It starts to rain and we are fortunate to find a scaffolding surrounding much of the edifice. We take shelter as the rain intensifies, pouring heavily for the better part of an hour. Jason is happy to have brought his vellum paper along because it is more water-resistant than other fibers would have been. He occupies a patch of damp sidewalk and his sketch begins to capture the thick gray surrounding us. We find an open garage door that offers a view into the enormous interior volume of the armory, but are brusquely told to leave when Jason lingers to take photos. The man closes the door on us to chase us away. Five minutes later he opens it again and we are still there. Three police officers come to speak with us. They are friendly and tell Jason a bit about the shelter, but Mr. Brusque pulls one aside and talks to him under his breath, eyes askance at us. As water accumulates on the roof of the armory, it cascades over a clogged gutter like a waterfall. The rattling sound in one downspout turns violent, until the pipe becomes overfilled and a release valve erupts, sending a storm surge across the sidewalk.

We make our way around the building to the corner of Bedford and Atlantic, where a large puddle has formed as the sewers back up. Chris is hit by a wave thrown by a passing car, and then steps back a safe distance and records the sound of 5-foot swells being thrown through the air by passing traffic. Being trapped between Atlantic and Pacific sounds like being at the ocean.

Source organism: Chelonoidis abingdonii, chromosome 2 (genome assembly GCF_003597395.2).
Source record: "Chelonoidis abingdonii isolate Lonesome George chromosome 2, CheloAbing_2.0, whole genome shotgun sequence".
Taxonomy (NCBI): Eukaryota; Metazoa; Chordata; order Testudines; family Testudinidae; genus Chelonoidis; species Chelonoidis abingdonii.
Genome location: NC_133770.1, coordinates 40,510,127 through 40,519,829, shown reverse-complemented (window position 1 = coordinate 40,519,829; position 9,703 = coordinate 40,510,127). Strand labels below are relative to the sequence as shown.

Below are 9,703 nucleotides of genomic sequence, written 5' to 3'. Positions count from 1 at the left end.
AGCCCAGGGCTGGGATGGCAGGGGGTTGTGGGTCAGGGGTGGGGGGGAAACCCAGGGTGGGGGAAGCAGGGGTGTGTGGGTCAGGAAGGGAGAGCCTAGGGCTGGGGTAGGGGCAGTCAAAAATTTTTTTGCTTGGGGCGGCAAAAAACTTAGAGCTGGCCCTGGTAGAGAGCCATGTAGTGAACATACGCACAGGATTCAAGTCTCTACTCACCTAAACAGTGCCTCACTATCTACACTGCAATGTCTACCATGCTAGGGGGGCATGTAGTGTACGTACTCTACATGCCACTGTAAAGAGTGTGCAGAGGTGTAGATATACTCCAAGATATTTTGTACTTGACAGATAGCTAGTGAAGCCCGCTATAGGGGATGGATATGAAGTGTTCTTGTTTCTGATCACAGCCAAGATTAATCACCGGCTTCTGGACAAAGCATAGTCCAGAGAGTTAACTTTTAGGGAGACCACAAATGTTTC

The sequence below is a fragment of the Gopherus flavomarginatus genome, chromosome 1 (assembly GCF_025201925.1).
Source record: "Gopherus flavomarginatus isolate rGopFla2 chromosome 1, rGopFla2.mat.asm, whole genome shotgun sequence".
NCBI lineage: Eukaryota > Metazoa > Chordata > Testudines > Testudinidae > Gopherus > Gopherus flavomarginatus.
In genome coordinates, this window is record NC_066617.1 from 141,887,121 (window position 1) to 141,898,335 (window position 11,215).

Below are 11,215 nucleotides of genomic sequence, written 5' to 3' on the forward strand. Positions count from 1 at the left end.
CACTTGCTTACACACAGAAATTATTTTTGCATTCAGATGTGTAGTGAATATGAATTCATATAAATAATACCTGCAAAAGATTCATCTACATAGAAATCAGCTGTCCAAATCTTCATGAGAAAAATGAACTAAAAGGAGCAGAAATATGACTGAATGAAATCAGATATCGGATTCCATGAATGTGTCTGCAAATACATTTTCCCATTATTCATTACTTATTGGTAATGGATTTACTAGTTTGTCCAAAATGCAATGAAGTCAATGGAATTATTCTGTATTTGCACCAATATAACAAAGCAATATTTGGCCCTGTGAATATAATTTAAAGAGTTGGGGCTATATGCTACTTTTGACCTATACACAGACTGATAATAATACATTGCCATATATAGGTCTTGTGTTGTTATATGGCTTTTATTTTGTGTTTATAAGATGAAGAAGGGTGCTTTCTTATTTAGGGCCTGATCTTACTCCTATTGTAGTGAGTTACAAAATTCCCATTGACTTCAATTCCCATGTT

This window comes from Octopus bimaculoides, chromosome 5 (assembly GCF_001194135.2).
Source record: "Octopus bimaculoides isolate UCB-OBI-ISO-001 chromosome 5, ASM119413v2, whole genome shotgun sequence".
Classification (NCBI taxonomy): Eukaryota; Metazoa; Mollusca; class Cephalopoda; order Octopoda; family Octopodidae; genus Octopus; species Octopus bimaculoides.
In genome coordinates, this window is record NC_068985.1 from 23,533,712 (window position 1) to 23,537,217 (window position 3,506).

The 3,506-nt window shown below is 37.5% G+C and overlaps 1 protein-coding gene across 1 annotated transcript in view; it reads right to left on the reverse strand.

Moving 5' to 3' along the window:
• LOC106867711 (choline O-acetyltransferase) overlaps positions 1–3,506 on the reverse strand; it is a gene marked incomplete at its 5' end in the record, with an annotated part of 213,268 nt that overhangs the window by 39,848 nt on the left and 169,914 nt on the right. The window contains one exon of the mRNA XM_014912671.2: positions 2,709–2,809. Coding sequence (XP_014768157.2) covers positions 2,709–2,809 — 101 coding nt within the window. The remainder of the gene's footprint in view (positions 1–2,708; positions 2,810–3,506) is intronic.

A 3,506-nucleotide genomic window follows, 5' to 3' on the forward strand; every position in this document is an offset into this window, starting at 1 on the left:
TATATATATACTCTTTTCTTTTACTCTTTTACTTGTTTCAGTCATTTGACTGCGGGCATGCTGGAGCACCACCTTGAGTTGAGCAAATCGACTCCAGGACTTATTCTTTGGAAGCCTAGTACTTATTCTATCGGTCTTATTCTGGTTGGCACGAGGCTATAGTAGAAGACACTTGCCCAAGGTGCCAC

The rain abates and we walk west on Atlantic Avenue toward AutoZone to procure a battery. We find what we need, and Jason photographs an impromptu Glass Bees logo made with auto bling. When we reach the counter to pay we discover that it is not just our battery that is dead; the data connection that enables the AutoZone’s credit card machine is as well. We find an ATM at a gas station, return to the AutoZone, pay up, check out, and begin our hike back to Eastern Parkway, twenty-five pound deadweight in hand.

Back at the car, we begin the process of replacing the battery. We marvel at how engineers always seem to put screws in the most inaccessible places, but Jason finally manages to get a good grip. A man named Ray approaches us and begins by asking what we are planning to do with the old battery and whether he could have it. He has worked as a mechanic and explains that adding carbonated water to a dead battery can resuscitate it. He also diagnoses that the car’s alternator is still functional.

Once the new battery is installed the car energetically rises from its sleep, and Ray shows us that if you put a piece of metal near the alternator, the magnetic field that it generates should emit an attractive force. Relieved at not having spent over $100 in vain we thank Ray, hand over our casualty, and prepare to move on.

There is time for one more site visit before we need to be back at the Bogart Salon, and so we stop at 65 Gates Avenue. It turns out to be a lovely brownstone in Clinton Hill. Chris follows a woman with a collapsible shopping cart, recording the sound of aluminum jittering as it rolls across the sidewalk. A couple passes, pushing another cart with a squeaky wheel. Chris discovers that a parking sign can be played like a long, heavy, steel string, making sounds like a deep, mournful bell at different tones as you pluck it up and down its length.

While recording the rustling sound of a garbage bag in front of the brownstone, a young couple approaches asking, “Can I help you?” Chris apologizes for having been mistaken for a thief rummaging through their trash, and explains the Hart Island Project and our activity for the day. When the couple learns that Cerl Monroe had died in or in front of their house in October 1983, they say they are interested to find out about the history of their residence and even offer us a chance to look around inside.

We pass, knowing that we are expected soon back at the Bogart Salon to participate in a panel discussion.